Suck it, Cal…
Dear, Cal Ripken Jr.
In baseball annals, you will forever be known as ‘The Iron Man,’ breaking Baseball’s consecutive games played streak with 2,632 straight games. A ridiculous number that is a testament to your willingness to basically grab your lunch pail and hardhat, and go to work everyday.
I applaud you Mr. Ripken. (Golf Clap)
I salute your statue at Camden Yards. (Right hand to forehead)
I kneel to your piercing blue eyes. (Ooooh, what a gaze)
But try that weak ass Iron Man shit in a professional kitchen and then talk to me, Calvin.
Working in the kitchen is a seriously hostile work environment that can bring people to tears, and not only injure physically, but mentally as well. The kitchen family is inhabited with individuals from all walks of life. Smart. Dumb. Male. Female. Young. Old. It doesn’t matter where we come from, but we all share a common mentality…being crazy.
Why would we risk so much for so little?
Simple answer. I don’t know.
It’s lunacy to the Nth degree and I have no idea why we do it. True Kitchen People are team oriented, and would rather die than leave the line or cut off a finger instead of having someone else pick up their slack during prep.
Bottom line. We put the team and our Kitchen Family before ourselves.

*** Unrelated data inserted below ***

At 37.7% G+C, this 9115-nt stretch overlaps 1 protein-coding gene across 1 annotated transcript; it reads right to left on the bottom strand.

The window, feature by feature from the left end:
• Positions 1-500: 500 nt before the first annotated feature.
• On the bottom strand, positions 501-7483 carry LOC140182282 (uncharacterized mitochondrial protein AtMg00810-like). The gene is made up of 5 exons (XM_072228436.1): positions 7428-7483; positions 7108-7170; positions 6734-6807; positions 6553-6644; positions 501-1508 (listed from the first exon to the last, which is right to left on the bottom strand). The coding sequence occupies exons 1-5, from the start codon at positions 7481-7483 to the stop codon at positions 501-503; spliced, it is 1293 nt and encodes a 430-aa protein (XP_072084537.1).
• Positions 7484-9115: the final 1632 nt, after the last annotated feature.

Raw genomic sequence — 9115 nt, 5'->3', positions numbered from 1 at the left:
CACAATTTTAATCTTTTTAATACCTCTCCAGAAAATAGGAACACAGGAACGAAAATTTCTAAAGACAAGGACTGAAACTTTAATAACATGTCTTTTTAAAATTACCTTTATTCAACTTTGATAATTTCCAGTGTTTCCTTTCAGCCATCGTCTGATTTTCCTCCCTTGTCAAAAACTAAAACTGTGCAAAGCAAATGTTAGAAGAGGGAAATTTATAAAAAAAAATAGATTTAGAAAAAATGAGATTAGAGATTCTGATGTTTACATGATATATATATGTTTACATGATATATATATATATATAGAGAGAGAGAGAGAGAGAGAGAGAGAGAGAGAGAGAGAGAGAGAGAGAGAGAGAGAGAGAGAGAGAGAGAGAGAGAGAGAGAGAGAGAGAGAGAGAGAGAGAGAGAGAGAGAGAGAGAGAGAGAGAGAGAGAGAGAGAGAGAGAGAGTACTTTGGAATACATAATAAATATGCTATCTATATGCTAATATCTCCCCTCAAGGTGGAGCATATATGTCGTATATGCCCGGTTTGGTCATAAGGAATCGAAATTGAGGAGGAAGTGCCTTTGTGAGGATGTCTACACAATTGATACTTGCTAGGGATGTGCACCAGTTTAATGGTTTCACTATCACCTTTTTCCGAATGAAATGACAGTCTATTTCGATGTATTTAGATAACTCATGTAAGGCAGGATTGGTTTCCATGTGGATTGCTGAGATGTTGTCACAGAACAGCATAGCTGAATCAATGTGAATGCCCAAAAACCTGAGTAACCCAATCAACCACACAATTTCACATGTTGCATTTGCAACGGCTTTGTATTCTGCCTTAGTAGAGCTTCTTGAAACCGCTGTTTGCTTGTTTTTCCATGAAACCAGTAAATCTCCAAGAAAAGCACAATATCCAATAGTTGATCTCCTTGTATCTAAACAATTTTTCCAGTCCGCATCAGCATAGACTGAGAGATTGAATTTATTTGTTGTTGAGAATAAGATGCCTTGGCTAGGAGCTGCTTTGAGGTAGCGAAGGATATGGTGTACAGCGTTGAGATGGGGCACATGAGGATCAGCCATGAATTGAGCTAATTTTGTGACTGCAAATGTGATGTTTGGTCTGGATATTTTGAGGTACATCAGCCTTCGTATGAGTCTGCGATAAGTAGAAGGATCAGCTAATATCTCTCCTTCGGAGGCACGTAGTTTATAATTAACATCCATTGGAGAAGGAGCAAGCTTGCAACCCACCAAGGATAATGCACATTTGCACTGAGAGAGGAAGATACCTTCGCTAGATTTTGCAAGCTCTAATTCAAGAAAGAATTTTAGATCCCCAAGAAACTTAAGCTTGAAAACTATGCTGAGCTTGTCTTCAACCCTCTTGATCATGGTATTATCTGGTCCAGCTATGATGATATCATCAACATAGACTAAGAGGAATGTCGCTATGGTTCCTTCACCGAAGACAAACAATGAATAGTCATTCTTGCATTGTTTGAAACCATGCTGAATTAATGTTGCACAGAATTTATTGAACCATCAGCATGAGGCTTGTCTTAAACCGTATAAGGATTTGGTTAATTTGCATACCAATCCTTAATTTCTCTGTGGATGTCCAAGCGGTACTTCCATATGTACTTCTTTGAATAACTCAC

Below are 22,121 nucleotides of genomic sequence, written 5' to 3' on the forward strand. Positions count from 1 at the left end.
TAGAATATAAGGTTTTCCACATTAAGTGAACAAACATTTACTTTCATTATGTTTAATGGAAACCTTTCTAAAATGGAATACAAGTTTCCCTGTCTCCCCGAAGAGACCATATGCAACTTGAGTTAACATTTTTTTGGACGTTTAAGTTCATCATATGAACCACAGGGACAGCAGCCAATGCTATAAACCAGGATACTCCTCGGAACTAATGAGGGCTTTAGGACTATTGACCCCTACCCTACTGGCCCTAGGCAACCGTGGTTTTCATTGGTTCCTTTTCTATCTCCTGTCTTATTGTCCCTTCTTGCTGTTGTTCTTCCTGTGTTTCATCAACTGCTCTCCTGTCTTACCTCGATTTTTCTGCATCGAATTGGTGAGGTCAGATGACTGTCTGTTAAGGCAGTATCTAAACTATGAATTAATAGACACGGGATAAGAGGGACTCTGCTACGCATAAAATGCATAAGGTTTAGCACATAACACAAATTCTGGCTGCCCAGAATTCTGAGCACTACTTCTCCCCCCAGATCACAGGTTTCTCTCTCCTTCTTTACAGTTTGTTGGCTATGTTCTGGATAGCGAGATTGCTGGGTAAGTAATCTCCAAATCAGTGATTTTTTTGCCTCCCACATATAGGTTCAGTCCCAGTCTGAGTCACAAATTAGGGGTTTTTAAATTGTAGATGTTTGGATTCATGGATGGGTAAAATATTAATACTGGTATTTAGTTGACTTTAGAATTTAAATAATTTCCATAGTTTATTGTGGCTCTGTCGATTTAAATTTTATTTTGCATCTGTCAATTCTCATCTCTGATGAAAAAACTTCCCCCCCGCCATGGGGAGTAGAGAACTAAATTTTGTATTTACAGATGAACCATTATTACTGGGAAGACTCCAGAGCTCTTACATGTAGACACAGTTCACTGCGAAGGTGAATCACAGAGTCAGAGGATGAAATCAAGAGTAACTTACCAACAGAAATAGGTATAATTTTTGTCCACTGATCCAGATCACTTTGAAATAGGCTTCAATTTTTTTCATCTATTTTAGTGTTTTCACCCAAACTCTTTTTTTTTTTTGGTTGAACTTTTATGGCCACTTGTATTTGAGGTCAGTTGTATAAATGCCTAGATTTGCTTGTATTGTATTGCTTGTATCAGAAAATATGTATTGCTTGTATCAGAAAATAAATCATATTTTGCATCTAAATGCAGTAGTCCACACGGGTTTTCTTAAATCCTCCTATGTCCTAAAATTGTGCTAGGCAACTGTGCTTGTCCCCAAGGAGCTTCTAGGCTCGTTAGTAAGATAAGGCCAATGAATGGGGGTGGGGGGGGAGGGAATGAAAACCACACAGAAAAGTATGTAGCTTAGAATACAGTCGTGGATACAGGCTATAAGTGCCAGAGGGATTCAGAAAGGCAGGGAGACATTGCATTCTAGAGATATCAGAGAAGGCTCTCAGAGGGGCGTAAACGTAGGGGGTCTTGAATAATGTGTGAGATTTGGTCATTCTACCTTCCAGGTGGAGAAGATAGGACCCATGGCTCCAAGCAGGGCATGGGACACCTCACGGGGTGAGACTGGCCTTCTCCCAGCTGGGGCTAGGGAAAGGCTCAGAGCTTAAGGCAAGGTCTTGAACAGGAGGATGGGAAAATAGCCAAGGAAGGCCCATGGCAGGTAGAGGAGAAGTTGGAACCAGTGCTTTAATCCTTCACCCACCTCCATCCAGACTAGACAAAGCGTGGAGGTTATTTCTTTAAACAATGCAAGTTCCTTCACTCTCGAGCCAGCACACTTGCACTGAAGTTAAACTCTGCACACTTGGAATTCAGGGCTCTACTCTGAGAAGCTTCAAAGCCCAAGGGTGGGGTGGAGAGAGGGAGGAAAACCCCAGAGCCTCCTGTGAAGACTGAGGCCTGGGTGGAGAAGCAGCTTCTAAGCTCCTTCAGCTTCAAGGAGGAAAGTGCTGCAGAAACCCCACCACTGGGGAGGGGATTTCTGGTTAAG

It’s not out of the ordinary for us to step up to the plate with second-degree burns on our limbs. Working the line and reaching over flames that singe arm hair from three feet away. As a point of reference, next time you burn your finger on your flat iron or on your microwave dinner. Immediately turn your stove top to the highest setting. Let it warm up for several hours. Now put your finger an inch or two from the burner. Now multiply by 100. Now do this for 12 hours. That, my friends, is a daily shift for a line cook.
When I harken back to the days of ESPN reporting you played with a ‘tweaked’ ankle, I immediately think of this guy I used to work with. He hobbled around for two weeks with what amounted to a purple eggplant of an ankle he stuffed into a non-slip shoe everyday. (BTW none of us have health insurance for the most part)
I’m sure when you were fading, at the end of his career, your best days long in the rearview mirror, you weren’t worrying about your ankle or your paycheck. You knew everything was guaranteed. Yet we know not the luxury of a team doctor, or a PPO or HMO. And to be honest, I have no clue what they stands for.
And that is what separates kitchen people with vintage Cal Ripken. Not that we both strive to go on, but the inherent need to keep going. The need to feed ourselves. Our family. Our undying need to get the job done. The need to comeback to work the day after getting seven stitches for flashing everyone the tendons in our hand. The compulsion to only take one day off after having a seizure. The obligation to barely break a sweat after seeing the first two layers of our skin crumple like Kleenex after spilling 350 degree oil over your forearm.
To sum up the above diatribe and to put it into perspective: It would take the average line cook nearly eight years to earn what baseball’s Iron Man earned in his rookie year of 1983. And it would take that same line cook only 10 years to reach the same milestone it took Ripken 17 years to accomplish. But no matter how you slice it. No matter what it looks like from the cheap seats. It’s damn near impossible to deny the fact that we Kitchen People are made of iron too…just way more crazy than you.
As always, best wishes, and keep enjoying the food Mr. Ripken.